Slack(2016) carried out a study to investigate the extent to whichintermodal transportation has grown over the world. The studyrevealed that U.S. and other developed economies had developed a verycomplex intermodal system over the years. The intermodaltransportation has helped in making the world a global village wheregoods can easily move from one region to another around the world.This has facilitated in taking advantage of resources endowment invarious countries. alašová, Kapusta and Toman (2016) stipulatedthat the US intermodal transportation system has over the yearshelped to reduce cargo handling, reduce loss and damage, improvesecurity, and allow faster freight transportation. TheIntercontinental intermodal transportation mode has facilitatedglobal integration with U.S. playing a key role.

Intermodalfreight transportation is a significant factor in the world tradetoday. This mode of transport integrates two or more modes oftransport for cargo haulage over long distances. It emerged in the USin the 1980s leading to the modern cargo transport industry today.The government played a key role in ensuring that intermodaltransportation develops through initiatives such as infrastructuraldevelopment and enactment of the ISTEA Act of 1991 to oversee itsgrowth. It offers the shippers several benefits that include reducedcosts, reliability, capacity and more value compared to using asingle mode of transport.

References

Arnold,P., Peeters, D., &amp Thomas, I. (2012). Modellinga rail/road intermodal transportation system.

Bhattacharya,A., Kumar, S. A., Tiwari, M. K., &amp Talluri, S. (2014). Anintermodal freight transport system for optimal supply chainlogistics.Transportation Research Part C: Emerging Technologies,&nbsp38,73-84.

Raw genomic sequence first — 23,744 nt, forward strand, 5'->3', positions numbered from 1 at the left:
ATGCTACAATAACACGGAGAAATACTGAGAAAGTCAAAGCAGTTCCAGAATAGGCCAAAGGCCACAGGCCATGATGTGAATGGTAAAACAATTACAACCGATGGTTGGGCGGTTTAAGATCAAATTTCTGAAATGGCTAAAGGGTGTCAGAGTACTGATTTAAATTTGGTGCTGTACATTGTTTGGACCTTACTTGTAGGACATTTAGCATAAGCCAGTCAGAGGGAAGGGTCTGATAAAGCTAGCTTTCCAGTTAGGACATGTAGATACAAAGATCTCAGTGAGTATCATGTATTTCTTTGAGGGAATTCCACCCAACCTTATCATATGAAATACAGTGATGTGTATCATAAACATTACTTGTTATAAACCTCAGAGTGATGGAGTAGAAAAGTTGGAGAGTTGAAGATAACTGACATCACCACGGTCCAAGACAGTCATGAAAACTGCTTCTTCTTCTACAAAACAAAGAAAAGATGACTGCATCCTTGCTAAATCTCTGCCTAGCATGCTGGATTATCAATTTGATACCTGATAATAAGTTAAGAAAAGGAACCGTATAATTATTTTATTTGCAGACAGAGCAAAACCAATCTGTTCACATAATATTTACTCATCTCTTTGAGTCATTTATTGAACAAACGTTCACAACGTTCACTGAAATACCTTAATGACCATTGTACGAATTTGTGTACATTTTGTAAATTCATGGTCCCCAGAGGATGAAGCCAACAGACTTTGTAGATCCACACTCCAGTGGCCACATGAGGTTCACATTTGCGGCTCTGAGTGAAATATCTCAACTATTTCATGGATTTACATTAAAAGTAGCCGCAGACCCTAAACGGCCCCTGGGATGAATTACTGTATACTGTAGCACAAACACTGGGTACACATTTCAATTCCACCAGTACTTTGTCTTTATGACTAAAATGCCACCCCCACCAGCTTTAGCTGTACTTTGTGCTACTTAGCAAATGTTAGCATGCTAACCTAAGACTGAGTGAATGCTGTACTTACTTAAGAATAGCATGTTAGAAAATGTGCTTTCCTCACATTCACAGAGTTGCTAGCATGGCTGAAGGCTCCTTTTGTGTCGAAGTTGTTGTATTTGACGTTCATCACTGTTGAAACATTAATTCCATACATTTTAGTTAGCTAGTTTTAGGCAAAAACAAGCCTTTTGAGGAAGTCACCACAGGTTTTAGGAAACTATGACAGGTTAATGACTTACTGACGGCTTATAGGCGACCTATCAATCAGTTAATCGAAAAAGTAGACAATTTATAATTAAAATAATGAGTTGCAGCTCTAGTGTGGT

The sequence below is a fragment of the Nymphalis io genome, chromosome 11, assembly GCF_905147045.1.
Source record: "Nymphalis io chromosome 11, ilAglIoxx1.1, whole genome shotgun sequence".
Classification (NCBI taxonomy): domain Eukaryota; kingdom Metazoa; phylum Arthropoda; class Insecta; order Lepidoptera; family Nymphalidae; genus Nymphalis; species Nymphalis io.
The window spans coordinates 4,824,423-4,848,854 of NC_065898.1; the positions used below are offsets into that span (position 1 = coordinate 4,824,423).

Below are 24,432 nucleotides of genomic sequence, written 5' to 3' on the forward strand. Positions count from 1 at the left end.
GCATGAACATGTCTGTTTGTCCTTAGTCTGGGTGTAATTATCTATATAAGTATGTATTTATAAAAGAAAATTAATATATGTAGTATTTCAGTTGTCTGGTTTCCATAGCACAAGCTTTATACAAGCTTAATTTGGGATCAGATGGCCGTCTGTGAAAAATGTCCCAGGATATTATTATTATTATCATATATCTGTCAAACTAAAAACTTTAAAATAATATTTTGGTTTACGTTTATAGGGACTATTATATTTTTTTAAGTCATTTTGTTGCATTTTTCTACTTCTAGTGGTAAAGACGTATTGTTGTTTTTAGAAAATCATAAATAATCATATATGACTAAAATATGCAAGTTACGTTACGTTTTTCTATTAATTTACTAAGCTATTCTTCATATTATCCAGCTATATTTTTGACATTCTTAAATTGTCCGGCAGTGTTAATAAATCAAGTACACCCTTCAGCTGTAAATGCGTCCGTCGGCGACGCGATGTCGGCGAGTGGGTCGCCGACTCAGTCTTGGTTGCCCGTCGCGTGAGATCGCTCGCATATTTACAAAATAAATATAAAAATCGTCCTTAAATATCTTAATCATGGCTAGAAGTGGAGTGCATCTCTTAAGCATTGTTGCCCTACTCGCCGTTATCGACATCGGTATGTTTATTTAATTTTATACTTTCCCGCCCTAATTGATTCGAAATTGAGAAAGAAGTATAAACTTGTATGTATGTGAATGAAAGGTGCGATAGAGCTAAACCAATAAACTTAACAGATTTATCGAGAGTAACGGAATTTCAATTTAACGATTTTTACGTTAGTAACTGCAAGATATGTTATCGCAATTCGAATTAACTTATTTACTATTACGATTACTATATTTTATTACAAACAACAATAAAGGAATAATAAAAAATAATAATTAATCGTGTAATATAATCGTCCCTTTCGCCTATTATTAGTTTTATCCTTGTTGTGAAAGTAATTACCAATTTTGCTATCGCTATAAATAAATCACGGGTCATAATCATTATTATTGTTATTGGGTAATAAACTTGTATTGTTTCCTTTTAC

Chen,L., &amp Miller-Hooks, E. (2012). Resilience: an indicator ofrecovery capability in intermodal freight transport.&nbspTransportationScience,&nbsp46(1),109-123.

Forkenbrock,D. (2011). Comparisonof external costs of rail and truck freight transportation.

Janić,M. (2014). Modellingthe full costs of an intermodal and road freight transport network.

Kalasová,A., Kapusta, J., &amp Toman, P. (2016). A Model of TransatlanticIntermodal Freight Transportation between the European Continent andthe United States 1/Model transatlantskog intermodalnog prijevozatereta izmeðu Europe i Sjedinjenih Americkih Drzava.&nbspNaseMore,&nbsp63(1),5.

Kalašová,A., Kapusta, J., &amp Toman, P. (2016). A Model of TransatlanticIntermodal Freight Transportation between the European Continent andthe United States.&nbspNašemore, Znanstveno-stručni časopis za more i pomorstvo,63(1),5-15.

Konings,J. W. (2008).&nbspThefuture of intermodal freight transport: operations, design andpolicy.Edward Elgar Publishing.

Racunica,I. &amp Wynter, L. (2013). Optimallocation of intermodal freight hubs(5th Ed.).

Slack,B. (2016). Intermodal transportation.&nbspSustainableRailway Futures: Issues and Challenges,219.

Development of Intermodal Transportation in the U.S.

Developmentof Intermodal Transportation in the U.S.

Sincethe pre-industrial era, changes in the amount and composition ofcargo moved for long distances in the domestic and global marketsresulted in key changes in freight handling and movement. Major cargoroutes evolved in response to market trends fueled by consumerdemands. The high demand for transportation services saw theconceptualization of intermodal transportation, which forms a keypillar of the world trade and the American economy today. Intermodaltransportation entails the use of different modes of transport todistribute goods packed into a loading unit such as a container, fromthe manufacturer to the client or market. It aims at integratingseveral modes of transport to improve efficiency in the distributionof goods. It has developed gradually in history since theconstruction of rail networks. In the history of transportation inthe United States, four major modes of transport have been used tocarry goods. These are road, air, water and rail. Water transporttransports bulky cargo at low costs while air transport moves lightcargo fast. On the other hand, rail transport moves bulky goods overlong distances on land, while road transport moves limited cargo overshort distances. Various factors have to into play in recent years inthe US regarding the nature of transportation, the volume of cargohauled and the distance covered.